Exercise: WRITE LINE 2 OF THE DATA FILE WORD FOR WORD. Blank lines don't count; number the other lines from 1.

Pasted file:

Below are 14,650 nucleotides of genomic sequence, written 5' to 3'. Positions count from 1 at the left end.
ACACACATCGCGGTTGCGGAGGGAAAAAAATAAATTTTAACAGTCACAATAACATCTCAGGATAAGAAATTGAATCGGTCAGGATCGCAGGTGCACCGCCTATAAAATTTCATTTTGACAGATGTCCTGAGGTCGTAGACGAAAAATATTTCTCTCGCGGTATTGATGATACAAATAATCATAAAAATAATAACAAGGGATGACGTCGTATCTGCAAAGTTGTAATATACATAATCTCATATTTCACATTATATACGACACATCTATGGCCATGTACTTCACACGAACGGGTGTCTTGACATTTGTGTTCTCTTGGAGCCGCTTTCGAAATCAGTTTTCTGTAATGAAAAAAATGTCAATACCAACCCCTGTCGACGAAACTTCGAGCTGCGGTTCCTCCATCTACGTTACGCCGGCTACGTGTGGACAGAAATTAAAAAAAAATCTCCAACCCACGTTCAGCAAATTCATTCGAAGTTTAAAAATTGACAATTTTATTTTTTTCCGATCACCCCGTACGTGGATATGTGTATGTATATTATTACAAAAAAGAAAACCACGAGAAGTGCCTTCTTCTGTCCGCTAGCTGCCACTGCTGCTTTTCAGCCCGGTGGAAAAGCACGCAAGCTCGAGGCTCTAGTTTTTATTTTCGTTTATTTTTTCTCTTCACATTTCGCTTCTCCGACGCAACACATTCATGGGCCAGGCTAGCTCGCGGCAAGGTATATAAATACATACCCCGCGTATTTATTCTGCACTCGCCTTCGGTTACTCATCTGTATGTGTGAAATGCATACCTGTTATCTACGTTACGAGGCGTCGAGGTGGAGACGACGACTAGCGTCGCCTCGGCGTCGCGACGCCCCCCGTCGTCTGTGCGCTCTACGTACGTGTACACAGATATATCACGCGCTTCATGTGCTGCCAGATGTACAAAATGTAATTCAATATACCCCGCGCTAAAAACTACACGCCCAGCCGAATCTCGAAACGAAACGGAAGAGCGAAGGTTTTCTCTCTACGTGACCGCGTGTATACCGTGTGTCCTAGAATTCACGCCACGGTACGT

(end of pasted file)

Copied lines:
ACACACATCGCGGTTGCGGAGGGAAAAAAATAAATTTTAACAGTCACAATAACATCTCAGGATAAGAAATTGAATCGGTCAGGATCGCAGGTGCACCGCCTATAAAATTTCATTTTGACAGATGTCCTGAGGTCGTAGACGAAAAATATTTCTCTCGCGGTATTGATGATACAAATAATCATAAAAATAATAACAAGGGATGACGTCGTATCTGCAAAGTTGTAATATACATAATCTCATATTTCACATTATATACGACACATCTATGGCCATGTACTTCACACGAACGGGTGTCTTGACATTTGTGTTCTCTTGGAGCCGCTTTCGAAATCAGTTTTCTGTAATGAAAAAAATGTCAATACCAACCCCTGTCGACGAAACTTCGAGCTGCGGTTCCTCCATCTACGTTACGCCGGCTACGTGTGGACAGAAATTAAAAAAAAATCTCCAACCCACGTTCAGCAAATTCATTCGAAGTTTAAAAATTGACAATTTTATTTTTTTCCGATCACCCCGTACGTGGATATGTGTATGTATATTATTACAAAAAAGAAAACCACGAGAAGTGCCTTCTTCTGTCCGCTAGCTGCCACTGCTGCTTTTCAGCCCGGTGGAAAAGCACGCAAGCTCGAGGCTCTAGTTTTTATTTTCGTTTATTTTTTCTCTTCACATTTCGCTTCTCCGACGCAACACATTCATGGGCCAGGCTAGCTCGCGGCAAGGTATATAAATACATACCCCGCGTATTTATTCTGCACTCGCCTTCGGTTACTCATCTGTATGTGTGAAATGCATACCTGTTATCTACGTTACGAGGCGTCGAGGTGGAGACGACGACTAGCGTCGCCTCGGCGTCGCGACGCCCCCCGTCGTCTGTGCGCTCTACGTACGTGTACACAGATATATCACGCGCTTCATGTGCTGCCAGATGTACAAAATGTAATTCAATATACCCCGCGCTAAAAACTACACGCCCAGCCGAATCTCGAAACGAAACGGAAGAGCGAAGGTTTTCTCTCTACGTGACCGCGTGTATACCGTGTGTCCTAGAATTCACGCCACGGTACGT